Basically, the Golden Rule applies to both people and dogs! Treat your pal with love and respect and everything else will take care of itself. Of course, it doesn’t help to brush up on your canine facts, too.
1. The word “puppy” is a relatively new addition to the English language. A variation on the French word “poupeé,” meaning doll or toy, it caught on in the late 1500s. Before that? Britons referred to baby dogs by the not-so-catchy term “whelps.”
2. Puppies sleep a ton — sometimes up to 20 hours per day — and for good reason. Rest is essential for their developing body and mind. Even when they reach maturity, dogs catch quite a few z’s each day, usually between 12 and 14 hours.
3. Just like humans, young dogs have baby teeth that fall out and eventually get replaced by an adult set. However, there is still no evidence that any kind of dog tooth fairy exists.
4. Depending on the breed, dogs can have vastly different sized litters. Bigger canines usually have bigger litters, as a rule of thumb. A Neapolitan mastiff owns the current record for giving birth to 24 puppies in 2011.
The West Australian / Ian Munro
5. Can dogs inspire great works of art? Hamilton composer and star Lin-Manuel Miranda would certainly say so. His stage ballad “Dear Theodosia” started out as an ode to his dog Tobillo, a stray pup he adopted in 2011.
6. If you’ve ever met a newborn puppy, you’ll notice that their eyes and ears don’t open for a couple of weeks. This is because, compared to other mammals, gestation periods for dogs are pretty short. As a result, puppies are born not quite fully developed!
7. Rolling Stones guitar hero Keith Richards smuggled a number of things past customs, cough cough, but his cutest contraband was a puppy. After sneaking it past British authorities, he named the pooch Ratbag and treated him to a rock ‘n’ roll lifestyle.
8. Sure, your dog is friendly, but have you ever worried that they’d like any old stranger just as much as you? One 2005 study will put your mind at ease. Researchers observed that canines are most responsive to their owners, proving there is a definite bond.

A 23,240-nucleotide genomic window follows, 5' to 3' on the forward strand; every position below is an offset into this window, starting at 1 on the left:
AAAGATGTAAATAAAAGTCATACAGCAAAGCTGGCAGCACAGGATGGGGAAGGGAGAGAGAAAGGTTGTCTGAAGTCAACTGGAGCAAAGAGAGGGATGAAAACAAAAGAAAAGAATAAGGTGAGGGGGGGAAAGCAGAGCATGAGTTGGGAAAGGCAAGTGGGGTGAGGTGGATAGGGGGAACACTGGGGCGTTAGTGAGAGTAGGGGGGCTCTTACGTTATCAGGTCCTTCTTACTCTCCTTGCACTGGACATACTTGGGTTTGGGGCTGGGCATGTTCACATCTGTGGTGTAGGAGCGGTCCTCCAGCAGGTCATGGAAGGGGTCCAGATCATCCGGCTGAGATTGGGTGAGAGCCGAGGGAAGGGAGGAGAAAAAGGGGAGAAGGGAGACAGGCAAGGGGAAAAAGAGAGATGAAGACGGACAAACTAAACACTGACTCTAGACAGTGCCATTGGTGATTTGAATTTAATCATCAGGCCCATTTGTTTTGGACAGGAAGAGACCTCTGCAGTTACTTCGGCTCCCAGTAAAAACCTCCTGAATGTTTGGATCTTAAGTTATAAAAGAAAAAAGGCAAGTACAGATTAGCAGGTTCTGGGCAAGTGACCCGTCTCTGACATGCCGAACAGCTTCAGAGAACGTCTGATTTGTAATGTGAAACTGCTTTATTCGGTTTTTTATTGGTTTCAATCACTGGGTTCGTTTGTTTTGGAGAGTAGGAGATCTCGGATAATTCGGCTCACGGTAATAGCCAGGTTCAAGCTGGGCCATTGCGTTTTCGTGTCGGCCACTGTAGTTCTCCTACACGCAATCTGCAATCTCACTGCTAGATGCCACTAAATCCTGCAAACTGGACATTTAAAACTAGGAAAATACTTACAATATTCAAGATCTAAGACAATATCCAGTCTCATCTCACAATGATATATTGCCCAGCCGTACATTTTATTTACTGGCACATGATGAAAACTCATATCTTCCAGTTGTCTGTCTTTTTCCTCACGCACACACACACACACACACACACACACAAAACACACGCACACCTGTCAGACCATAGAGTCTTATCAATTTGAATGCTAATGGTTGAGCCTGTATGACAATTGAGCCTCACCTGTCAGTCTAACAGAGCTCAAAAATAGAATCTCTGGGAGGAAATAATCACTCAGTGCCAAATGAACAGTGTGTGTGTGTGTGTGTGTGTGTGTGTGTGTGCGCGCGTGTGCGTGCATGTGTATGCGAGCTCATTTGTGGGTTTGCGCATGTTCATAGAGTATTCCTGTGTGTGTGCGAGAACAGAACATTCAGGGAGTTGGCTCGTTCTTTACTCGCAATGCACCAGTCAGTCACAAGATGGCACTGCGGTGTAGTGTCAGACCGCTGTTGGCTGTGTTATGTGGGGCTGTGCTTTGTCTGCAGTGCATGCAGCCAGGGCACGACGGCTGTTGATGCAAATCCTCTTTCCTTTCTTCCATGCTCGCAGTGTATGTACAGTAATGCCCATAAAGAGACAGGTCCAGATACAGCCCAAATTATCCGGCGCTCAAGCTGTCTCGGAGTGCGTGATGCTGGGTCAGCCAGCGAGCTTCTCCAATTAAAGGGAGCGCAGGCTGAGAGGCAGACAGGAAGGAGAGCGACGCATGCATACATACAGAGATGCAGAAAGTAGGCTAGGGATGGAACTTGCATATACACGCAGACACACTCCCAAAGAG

9. Sports teams aren’t the only ones with dog mascots. The Spanish city of Bilbao is synonymous with West Highland Terriers thanks to Puppy, a gigantic sculpture outside the Guggenheim Museum. The statue weighs 17 tons and is covered in living flowers.
10. Just like in humans, yawns are contagious among mature dogs — probably as an embedded form of social empathy. Curiously enough, this isn’t the case for puppies! They are undeveloped enough to not react to their owners’ yawns at all.
11. For famed novelist John Steinbeck, a dog really did eat his homework. In 1936, his teething puppy tore apart his lone manuscript for Of Mice and Men. The frustrated author had to rewrite those chapters, much to the delight (or chagrin) of students everywhere.
12. Even though puppies from the same litter are similar, it’s extremely rare to find identical twin canines. The first confirmed case didn’t come until 2016 when a South African veterinarian determined two pups were genetically identical from sharing the same placenta.
13. But twin puppies aren’t the only genetic canine copies out there. Scientists successfully cloned the first dog in 2005, and that practice has expanded into a niche industry of cloning families’ beloved pets — for the hefty price of $50,000.
14. It’s no coincidence that dogs seem sadder whenever you’re eating. They’ve evolutionarily adapted to raise their eyebrows and make their eyes bigger to improve their chances of guilting humans into tossing a scrap of food their way.
15. Seeing eye dogs aren’t the only employed pooches out there. Boston’s Museum of Fine Arts has trained a puppy named Riley to sniff out species of moths and beetles that destroy priceless artwork.
16. Attention Dalmatian owners: don’t freak out when your puppies are born without any of the trademark spots! Those only start to pop up as the breed gets older. And Dalmatian puppies aren’t the only ones who’ve surprised owners with their coats…
17. In 2017, several dogs in the UK made headlines for giving birth to green puppies. Was this a rare mutation? Were the pups celebrating St. Patrick’s Day? No, it turns out their fur was temporarily dyed by biliverdin, a pigment naturally found in dog placentas.
18. Don’t freak out if your boss catches you scrolling through dog photos at work. A 2012 study concluded that looking at pictures of cute animals can actually help you concentrate afterward.
19. There was one warm and fuzzy result of the Cold War. Soviet Premier Nikita Kruschev knew that President John F. Kennedy was curious about Strelka, the Russian dog that went into space. As a gift, he sent JFK one of Strelka’s puppies. The Kennedys named her Pushinka, after the Russian word for “fluffy.”
Wikimedia Commons / Cecil W. Stoughton